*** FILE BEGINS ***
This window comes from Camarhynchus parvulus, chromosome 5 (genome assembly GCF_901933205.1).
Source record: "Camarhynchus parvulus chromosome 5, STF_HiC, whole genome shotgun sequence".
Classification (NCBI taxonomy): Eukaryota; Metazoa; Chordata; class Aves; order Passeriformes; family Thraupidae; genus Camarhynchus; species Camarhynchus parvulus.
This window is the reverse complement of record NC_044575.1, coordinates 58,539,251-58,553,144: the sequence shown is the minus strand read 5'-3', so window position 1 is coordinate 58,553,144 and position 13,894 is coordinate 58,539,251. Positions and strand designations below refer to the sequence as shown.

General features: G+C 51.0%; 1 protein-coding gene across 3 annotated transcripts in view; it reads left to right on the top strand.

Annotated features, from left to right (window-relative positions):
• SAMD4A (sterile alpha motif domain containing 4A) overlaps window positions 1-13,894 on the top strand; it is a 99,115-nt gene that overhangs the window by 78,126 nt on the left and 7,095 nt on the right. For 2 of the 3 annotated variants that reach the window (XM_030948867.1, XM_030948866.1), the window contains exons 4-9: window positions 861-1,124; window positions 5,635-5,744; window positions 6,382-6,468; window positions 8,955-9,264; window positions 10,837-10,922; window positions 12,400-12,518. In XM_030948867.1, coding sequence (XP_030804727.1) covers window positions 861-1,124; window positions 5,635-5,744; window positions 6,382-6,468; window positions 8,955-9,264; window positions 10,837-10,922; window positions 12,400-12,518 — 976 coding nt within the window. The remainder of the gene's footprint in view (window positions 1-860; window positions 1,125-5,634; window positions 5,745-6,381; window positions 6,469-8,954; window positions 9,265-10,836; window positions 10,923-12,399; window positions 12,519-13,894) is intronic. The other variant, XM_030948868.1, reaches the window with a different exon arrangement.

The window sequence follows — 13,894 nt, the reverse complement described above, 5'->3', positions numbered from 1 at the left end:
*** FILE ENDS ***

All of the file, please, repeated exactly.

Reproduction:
This window comes from Camarhynchus parvulus, chromosome 5 (genome assembly GCF_901933205.1).
Source record: "Camarhynchus parvulus chromosome 5, STF_HiC, whole genome shotgun sequence".
Classification (NCBI taxonomy): Eukaryota; Metazoa; Chordata; class Aves; order Passeriformes; family Thraupidae; genus Camarhynchus; species Camarhynchus parvulus.
This window is the reverse complement of record NC_044575.1, coordinates 58,539,251-58,553,144: the sequence shown is the minus strand read 5'-3', so window position 1 is coordinate 58,553,144 and position 13,894 is coordinate 58,539,251. Positions and strand designations below refer to the sequence as shown.

General features: G+C 51.0%; 1 protein-coding gene across 3 annotated transcripts in view; it reads left to right on the top strand.

Annotated features, from left to right (window-relative positions):
• SAMD4A (sterile alpha motif domain containing 4A) overlaps window positions 1-13,894 on the top strand; it is a 99,115-nt gene that overhangs the window by 78,126 nt on the left and 7,095 nt on the right. For 2 of the 3 annotated variants that reach the window (XM_030948867.1, XM_030948866.1), the window contains exons 4-9: window positions 861-1,124; window positions 5,635-5,744; window positions 6,382-6,468; window positions 8,955-9,264; window positions 10,837-10,922; window positions 12,400-12,518. In XM_030948867.1, coding sequence (XP_030804727.1) covers window positions 861-1,124; window positions 5,635-5,744; window positions 6,382-6,468; window positions 8,955-9,264; window positions 10,837-10,922; window positions 12,400-12,518 — 976 coding nt within the window. The remainder of the gene's footprint in view (window positions 1-860; window positions 1,125-5,634; window positions 5,745-6,381; window positions 6,469-8,954; window positions 9,265-10,836; window positions 10,923-12,399; window positions 12,519-13,894) is intronic. The other variant, XM_030948868.1, reaches the window with a different exon arrangement.

The window sequence follows — 13,894 nt, the reverse complement described above, 5'->3', positions numbered from 1 at the left end: